OOXML - What Microsoft should be doing going forward

May 26 2009

So I have taken ODF to task in the past couple of weeks, and since I have stated that my position is to work with both ODF and OOXML, I thought it was time for a bit of tough love for Microsoft. Before I do that, a bit of a current state observation.

When someone says OOXML today, they can mean many things. For most, they are not talking about ECMA-376 or IS29500, the specifically mean Office 2007 file formats for Word, Excel, and PowerPoint. We can argue what the technical term used by the standards community uses, but let's get real. The average person has no clue what either standard is or what they are called or how they are different. They need to work with Office 2007 file formats - reading them and saving changes back to them. If you look at other software vendors; Apple, Google, IBM, etc; when they add OOXML support, they always call it 'adding Office 2007 file format' - and frankly, nothing has really changed for them since adding Office 2003 support. Sure, they might have better documentation than the old binary formats. The engineers probably like working with XML vs the old formats. But they aren't implementing based on standards. They are implementing based on what opens and saves in the editors themselves.

So here are some thoughts for Microsoft:

1. Get IS29500 Supported by vendors, starting with yourself.


I have been vocal that I was against the Microsoft decision not to go back and add IS29500 support to Office 2007. I think this was a big mistake - both technically and culturally. Microsoft has to lead in support of the OOXML format adoption - and this would make some folks more comfortable in Microsoft's involvement in the standards process. While we do not know what will be in Office 2010 / 14 officially, I am pretty sure IS29500 support is targeted. If Microsoft wants to see standard support for it's file formats move beyond the version support based on the editors, it needs to evangelize. It needs to work with vendors to implement based on the standard and specification. It needs to lead and get info out there. A minimum of 6 months before the release of the software - it should have a whole section on MSDN, along with the Channel 9 videos and training and workshops and all that, for anyone who wants to implement read and write support for the formats. If Office 2010 is coming out early next year, that time for this is NOW.

2. Start supporting the Application Automation community


I have stated this before, but the largest number of developers who work with Office automation today, outside of software ISV's who implement file format support in their software, are not C# developers. They are writing code in VBA inside Office or using Visual Basic. They might be using Visual Studio Tools for Office to move that code outside of the Office applications, but they are not hard core developers. These are not the C# or Java developers that OpenXMLDeveloper.org are targeting with the current samples available. These folks are the consultants or business analysts who are out in the world every day doing automation. The idea of moving to document generation sounds appealing, but the learning curve is too steep. Microsoft should really spend time on this base and build samples and resources for this group.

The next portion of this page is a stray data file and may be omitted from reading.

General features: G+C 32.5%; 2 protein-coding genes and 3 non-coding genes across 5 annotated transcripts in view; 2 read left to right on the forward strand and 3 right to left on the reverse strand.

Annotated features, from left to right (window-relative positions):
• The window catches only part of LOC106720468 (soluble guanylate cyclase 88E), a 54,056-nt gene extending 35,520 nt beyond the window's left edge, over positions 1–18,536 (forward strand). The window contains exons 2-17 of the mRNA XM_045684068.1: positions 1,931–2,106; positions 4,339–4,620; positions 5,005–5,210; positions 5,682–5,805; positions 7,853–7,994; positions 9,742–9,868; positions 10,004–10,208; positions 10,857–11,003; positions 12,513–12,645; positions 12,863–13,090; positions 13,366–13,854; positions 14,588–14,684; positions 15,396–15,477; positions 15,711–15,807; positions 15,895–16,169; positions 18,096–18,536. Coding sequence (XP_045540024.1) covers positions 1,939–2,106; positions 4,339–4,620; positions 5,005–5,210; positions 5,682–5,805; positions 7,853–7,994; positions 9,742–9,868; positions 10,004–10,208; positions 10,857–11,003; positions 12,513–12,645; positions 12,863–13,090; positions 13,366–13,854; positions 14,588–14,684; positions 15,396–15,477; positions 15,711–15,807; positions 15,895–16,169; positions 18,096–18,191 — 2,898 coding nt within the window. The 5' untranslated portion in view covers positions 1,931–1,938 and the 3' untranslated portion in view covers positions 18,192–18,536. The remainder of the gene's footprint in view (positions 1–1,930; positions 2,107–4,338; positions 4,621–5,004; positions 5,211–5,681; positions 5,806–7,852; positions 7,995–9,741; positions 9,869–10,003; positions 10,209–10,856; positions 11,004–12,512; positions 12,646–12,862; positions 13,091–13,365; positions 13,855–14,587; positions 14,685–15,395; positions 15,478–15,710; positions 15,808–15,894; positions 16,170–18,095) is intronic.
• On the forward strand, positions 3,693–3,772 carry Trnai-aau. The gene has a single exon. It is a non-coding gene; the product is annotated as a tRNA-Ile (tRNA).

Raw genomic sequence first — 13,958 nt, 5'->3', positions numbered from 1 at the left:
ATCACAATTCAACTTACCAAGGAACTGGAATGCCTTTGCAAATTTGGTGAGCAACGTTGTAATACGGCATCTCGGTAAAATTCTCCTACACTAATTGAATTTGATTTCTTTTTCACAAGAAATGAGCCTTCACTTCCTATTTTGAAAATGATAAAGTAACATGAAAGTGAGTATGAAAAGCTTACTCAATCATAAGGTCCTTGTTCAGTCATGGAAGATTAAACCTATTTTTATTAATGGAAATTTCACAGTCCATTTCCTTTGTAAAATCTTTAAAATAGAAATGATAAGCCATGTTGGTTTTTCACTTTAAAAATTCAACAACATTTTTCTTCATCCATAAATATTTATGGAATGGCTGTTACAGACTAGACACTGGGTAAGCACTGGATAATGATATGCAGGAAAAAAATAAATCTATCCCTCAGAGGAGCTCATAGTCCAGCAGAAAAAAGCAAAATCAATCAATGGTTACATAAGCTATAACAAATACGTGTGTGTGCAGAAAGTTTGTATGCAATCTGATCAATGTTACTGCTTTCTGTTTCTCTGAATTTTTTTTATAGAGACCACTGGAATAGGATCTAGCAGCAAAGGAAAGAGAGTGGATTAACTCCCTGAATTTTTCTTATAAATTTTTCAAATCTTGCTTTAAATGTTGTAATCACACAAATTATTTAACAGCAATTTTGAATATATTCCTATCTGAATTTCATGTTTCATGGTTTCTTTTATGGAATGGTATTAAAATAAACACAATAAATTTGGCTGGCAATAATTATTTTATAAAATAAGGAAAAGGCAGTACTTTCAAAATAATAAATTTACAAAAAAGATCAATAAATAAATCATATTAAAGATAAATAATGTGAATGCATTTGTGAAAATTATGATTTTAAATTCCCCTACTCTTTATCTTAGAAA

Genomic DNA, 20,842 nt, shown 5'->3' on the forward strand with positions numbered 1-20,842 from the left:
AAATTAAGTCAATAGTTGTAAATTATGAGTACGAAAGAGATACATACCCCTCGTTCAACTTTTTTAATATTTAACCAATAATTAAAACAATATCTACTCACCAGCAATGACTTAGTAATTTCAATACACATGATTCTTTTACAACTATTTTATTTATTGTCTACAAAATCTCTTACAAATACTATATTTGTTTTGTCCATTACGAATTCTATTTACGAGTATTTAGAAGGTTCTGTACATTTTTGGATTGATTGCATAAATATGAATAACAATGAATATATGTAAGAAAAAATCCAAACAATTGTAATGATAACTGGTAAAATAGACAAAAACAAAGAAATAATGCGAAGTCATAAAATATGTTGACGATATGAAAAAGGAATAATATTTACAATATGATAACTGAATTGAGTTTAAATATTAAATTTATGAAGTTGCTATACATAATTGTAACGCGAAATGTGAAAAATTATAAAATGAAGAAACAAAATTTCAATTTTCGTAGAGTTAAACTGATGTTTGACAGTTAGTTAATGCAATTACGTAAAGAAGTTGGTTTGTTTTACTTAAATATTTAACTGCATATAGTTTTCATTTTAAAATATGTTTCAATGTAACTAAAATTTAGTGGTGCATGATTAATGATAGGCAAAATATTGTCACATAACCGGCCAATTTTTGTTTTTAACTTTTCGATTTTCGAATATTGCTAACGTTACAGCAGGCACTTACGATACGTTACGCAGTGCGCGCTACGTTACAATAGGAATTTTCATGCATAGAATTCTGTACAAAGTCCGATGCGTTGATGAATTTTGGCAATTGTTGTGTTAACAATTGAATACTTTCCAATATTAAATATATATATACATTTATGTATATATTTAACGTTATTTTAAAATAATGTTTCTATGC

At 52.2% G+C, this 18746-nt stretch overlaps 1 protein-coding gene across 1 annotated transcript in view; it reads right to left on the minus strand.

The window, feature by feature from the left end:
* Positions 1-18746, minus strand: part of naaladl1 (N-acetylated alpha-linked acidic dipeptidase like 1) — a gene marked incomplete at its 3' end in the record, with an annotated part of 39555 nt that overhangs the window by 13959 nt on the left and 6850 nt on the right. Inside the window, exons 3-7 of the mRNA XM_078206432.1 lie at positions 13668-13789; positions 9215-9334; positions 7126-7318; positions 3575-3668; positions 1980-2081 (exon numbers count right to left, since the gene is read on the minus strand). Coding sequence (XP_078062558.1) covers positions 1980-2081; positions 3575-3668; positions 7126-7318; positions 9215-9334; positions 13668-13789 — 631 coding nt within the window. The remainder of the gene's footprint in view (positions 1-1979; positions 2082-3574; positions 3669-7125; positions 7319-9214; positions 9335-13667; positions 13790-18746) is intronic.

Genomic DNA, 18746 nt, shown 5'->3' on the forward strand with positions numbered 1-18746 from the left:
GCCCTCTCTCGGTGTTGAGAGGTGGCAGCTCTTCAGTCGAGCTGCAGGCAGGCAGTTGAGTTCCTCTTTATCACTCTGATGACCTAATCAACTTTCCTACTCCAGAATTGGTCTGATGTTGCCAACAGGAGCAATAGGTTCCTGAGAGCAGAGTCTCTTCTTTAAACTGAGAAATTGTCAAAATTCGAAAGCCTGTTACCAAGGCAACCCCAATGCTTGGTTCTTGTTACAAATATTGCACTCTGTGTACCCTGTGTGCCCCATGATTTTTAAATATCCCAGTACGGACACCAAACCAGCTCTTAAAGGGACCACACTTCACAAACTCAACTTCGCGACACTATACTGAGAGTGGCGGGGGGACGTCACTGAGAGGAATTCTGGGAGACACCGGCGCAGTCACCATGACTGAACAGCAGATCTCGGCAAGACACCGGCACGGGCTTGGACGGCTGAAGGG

3. Add OOXML Libraries to VSTO / Visual Studio


One of the things that would really help the community of developers who are ready to move to document generation are built in libraries within Visual Studio. I am not sure if this goes into the core VS.NET or as a part of VSTO, but they should be in the box. Read to reference and start working with - and with lots of samples and documentation. I know the Open XML SDK is the beginning of this road, but here is the rub - Version 2 is not slated to be released until Office 2010 ships. I need something for Office 2007 and NOW. Waiting to release the Open XML SDK v2 is a very bad decision.

4. Start talking about plans for Access, Visio, Project, and OneNote


Now I know this will open a can of worms, but what I really want is a complete standard set for all of the Office applications. Yeah, I know, you can argue that Access doesn't need this - but being complete here would be nice. Project, Visio, and OneNote could do with standard formats that anyone could generate - based on a specification that goes thru the standards process.

For me, I am a big fan of having both specifications and having the market make both move forward in a timely fashion. Personally, things are moving too slow for me on both the ODF and OOXML fronts. My patience, or lack of it, is a well known issues. So outside of that, these are things Microsoft could fix this summer and make some major headway. And technically, most of this applies to ODF as well - just harder to pick on a single company with ODF :-)